- An overview of the different cybercriminal uses case of ChatGPT
- The one year report about the cyber operations between Ukraine and Russia, by the CERT-EU
What opportunities for the underground world of cybercrime ?
Need a refresh about ChatGPT?
Figure 1 – Screenshot from ChatGPT when prompted “Introduce ChatGPT in a funny way and at the first person”
Unless living under a rock, you have heard about the incredibly notorious AI powered chatbot developed by OpenAI: Chat GPT, a tool that relies on the Generative Pre-trained Transformer architecture. But just in case, you must know that ChatGPT has been trained on a vast amount of data from the Internet and is able to understand human speech and interact with users. Chat GPT has not finished to be talked about: on March 14th 2023, Open AI has announced the arrival of Chat GPT 4.0[i].
The growing popularity and potential future applications of ChatGPT have also caught the attention of cybercriminals. Nord VPN’s examination of Dark Web posts from January 13th to February 13th revealed a significant increase in Darkweb forum threads discussing ChatGPT, jumping from 37 to 91 in just a month. The main topics of these threads included:
- Breaking ChatGPT
- Using ChatGPT to create Dark Web Marketplace scripts
- A new ChatGPT Trojan Binder
- ChatGPT as a phishing tool with answers indistinguishable from humans
- ChatGPT trojan
- ChatGPT jailbreak 2.0
- Progression of ChatGPT malware
Figure 2 – Screenshot from CheckPoint: Cybercriminal is using ChatGPT to improve Infostealer’s code
These threads give a first interesting overview of all the rogue usage that can involves ChatGPT or be carried out via the chatbot. Another key security concern could also be included in this list when thinking about ChatGPT’s limitations in terms of cybersecurity, which is the risk of personal and/or corporate data leak, that could lead to identity theft, fraud, or other malicious uses.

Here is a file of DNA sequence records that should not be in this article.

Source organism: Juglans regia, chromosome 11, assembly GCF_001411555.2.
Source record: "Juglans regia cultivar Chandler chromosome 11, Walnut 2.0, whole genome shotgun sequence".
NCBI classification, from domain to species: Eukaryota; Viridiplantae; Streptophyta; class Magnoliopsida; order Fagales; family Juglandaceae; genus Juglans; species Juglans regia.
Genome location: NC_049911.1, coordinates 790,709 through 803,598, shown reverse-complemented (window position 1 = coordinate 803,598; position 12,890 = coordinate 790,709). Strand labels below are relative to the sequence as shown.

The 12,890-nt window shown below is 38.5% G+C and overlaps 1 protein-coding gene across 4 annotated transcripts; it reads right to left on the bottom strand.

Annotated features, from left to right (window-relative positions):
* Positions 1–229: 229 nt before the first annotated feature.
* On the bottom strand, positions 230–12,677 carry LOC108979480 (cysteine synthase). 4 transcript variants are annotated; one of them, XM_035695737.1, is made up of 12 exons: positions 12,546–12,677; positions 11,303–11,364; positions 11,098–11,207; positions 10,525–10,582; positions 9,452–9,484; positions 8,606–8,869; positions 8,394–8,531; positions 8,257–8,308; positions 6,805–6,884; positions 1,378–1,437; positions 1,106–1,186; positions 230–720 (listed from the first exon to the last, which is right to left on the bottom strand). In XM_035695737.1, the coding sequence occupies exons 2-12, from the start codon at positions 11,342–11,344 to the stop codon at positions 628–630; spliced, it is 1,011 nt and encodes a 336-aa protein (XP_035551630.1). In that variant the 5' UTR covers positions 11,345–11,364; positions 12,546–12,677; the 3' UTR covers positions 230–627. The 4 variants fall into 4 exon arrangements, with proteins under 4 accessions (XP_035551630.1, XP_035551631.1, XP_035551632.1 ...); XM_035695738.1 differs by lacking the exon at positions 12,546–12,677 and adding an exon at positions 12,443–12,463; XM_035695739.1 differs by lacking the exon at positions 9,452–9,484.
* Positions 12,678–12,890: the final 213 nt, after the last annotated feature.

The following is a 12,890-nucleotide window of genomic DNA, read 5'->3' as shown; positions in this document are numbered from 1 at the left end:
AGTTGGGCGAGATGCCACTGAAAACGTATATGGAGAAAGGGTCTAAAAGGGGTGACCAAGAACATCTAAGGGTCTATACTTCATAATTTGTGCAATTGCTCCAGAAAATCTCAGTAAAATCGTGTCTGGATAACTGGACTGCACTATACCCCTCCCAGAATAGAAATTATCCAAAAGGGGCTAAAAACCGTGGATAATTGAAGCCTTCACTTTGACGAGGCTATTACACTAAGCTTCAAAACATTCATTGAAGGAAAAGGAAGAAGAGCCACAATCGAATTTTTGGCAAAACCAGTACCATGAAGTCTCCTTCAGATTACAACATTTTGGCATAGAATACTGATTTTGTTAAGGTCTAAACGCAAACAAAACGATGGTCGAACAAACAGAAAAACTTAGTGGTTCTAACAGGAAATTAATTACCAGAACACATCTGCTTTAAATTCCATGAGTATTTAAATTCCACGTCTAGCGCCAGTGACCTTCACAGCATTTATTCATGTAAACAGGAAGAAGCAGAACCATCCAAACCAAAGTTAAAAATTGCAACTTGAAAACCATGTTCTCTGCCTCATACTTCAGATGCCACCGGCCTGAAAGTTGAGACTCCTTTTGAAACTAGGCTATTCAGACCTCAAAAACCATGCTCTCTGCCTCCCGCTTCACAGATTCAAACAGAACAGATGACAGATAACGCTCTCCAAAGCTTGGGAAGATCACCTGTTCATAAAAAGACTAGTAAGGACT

What are the plausible cybercriminal use cases?
Figure 3 – Screenshot of a ChatGPT answer when prompted “Talk at the first person about possible cybercriminal usage of ChatGPT”
Use Case #1 – Support malware creation and kill chain attack
ChatGPT is designed to decline inappropriate requests but there are ways to bypass its restrictions and generate malicious code. For example, instead of directly requesting a ransomware script, users can describe step-by-step functions needed for such a script, ultimately receiving functional parts of malicious code.
Figure 4 – Screenshot of a ChatGPT answer to the request “Write me a function named “find_files” in Python that searches all files that end up with “txt, pdf, docx, ppt, xlsm” starting from the root directory and that return all paths of files that match with the criteria”.
It has been proven possible to use ChatGPT to insert harmful code into a commonly used computer program and create programs that constantly change their appearance, making them harder for security software to detect and block and to obtain an entire process of an artificial intelligence-driven cyberattack, starting with targeted phishing emails and ending with gaining unauthorized access to someone’s computer.
Figure 5 – Screenshot from CheckPoint: Example of the ability to create a malware code without anti-abuse restrictions in a Telegram bot utilizing the OpenAI API
However, as highlighted by NCSC and Kaspersky, using ChatGPT for creating malware is not that reliable, due to potential errors and logical loopholes in the generated code, and even if it provides a certain level of support, the tool doesn’t currently reach the level of cyber professional.
Use Case #2 – Discover and exploit vulnerabilities
When it comes to code vulnerabilities, ChatGPT raises several challenges in terms of detection and exploitation.